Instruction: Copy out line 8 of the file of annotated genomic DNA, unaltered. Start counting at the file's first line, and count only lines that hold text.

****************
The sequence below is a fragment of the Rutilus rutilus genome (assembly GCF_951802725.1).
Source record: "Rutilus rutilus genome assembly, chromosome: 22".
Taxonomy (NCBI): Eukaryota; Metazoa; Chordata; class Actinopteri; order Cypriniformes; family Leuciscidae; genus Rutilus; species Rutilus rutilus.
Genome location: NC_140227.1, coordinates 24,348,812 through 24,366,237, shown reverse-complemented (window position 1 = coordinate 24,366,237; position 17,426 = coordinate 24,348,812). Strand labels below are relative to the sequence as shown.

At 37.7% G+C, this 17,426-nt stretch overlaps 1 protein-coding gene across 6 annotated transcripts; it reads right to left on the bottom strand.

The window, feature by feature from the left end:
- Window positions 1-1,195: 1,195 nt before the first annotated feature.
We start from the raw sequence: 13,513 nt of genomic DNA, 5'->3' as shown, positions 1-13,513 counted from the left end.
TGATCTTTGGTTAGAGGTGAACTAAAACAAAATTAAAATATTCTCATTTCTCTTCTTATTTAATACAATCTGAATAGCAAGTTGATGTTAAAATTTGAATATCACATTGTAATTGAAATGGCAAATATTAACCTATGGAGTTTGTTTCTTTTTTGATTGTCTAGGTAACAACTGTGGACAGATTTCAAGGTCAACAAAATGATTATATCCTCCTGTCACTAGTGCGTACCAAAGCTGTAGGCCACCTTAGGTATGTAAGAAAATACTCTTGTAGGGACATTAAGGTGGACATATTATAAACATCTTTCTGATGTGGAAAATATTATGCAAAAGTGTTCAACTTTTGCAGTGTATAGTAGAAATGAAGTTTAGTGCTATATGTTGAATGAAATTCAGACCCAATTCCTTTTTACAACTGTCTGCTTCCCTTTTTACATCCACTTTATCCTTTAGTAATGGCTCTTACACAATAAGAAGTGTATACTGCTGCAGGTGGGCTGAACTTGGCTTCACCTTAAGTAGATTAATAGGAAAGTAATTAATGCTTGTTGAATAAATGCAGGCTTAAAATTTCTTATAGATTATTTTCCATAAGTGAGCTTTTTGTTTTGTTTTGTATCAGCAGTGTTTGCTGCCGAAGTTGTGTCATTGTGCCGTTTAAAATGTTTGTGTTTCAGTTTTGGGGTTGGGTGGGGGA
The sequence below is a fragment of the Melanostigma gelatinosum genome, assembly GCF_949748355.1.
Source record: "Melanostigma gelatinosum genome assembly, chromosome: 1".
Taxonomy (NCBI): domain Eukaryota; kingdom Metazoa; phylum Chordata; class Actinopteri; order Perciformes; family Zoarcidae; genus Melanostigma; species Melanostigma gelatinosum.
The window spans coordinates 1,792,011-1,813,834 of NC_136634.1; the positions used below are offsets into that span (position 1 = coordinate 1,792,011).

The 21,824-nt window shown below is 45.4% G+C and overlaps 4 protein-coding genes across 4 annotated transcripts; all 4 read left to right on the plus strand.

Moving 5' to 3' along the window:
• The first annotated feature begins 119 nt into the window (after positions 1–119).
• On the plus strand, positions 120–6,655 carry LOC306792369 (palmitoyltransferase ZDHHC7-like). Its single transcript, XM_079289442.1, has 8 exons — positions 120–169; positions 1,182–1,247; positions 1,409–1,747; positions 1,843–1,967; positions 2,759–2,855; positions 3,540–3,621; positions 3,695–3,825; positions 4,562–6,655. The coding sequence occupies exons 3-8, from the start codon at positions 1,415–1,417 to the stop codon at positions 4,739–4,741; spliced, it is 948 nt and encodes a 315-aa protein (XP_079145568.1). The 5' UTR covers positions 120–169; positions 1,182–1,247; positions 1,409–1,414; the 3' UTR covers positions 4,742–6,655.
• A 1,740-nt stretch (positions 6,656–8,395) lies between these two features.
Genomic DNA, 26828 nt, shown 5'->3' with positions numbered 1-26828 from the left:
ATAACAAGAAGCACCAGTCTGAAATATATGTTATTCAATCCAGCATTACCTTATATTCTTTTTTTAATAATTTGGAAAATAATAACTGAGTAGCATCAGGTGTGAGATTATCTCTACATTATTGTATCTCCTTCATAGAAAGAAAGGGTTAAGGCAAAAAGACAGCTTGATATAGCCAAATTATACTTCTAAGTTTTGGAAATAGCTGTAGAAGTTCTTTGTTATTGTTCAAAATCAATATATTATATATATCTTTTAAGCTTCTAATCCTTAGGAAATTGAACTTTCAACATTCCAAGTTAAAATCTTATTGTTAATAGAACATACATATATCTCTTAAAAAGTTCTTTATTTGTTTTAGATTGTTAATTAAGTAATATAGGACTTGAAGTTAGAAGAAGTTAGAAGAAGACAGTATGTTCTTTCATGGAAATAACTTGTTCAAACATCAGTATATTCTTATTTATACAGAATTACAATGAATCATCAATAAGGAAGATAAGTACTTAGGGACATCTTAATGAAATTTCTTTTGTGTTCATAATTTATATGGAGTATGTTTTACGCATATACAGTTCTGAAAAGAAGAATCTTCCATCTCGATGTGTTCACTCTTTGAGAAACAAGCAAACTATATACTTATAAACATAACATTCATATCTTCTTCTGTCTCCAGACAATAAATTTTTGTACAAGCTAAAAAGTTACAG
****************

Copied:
We start from the raw sequence: 13,513 nt of genomic DNA, 5'->3' as shown, positions 1-13,513 counted from the left end.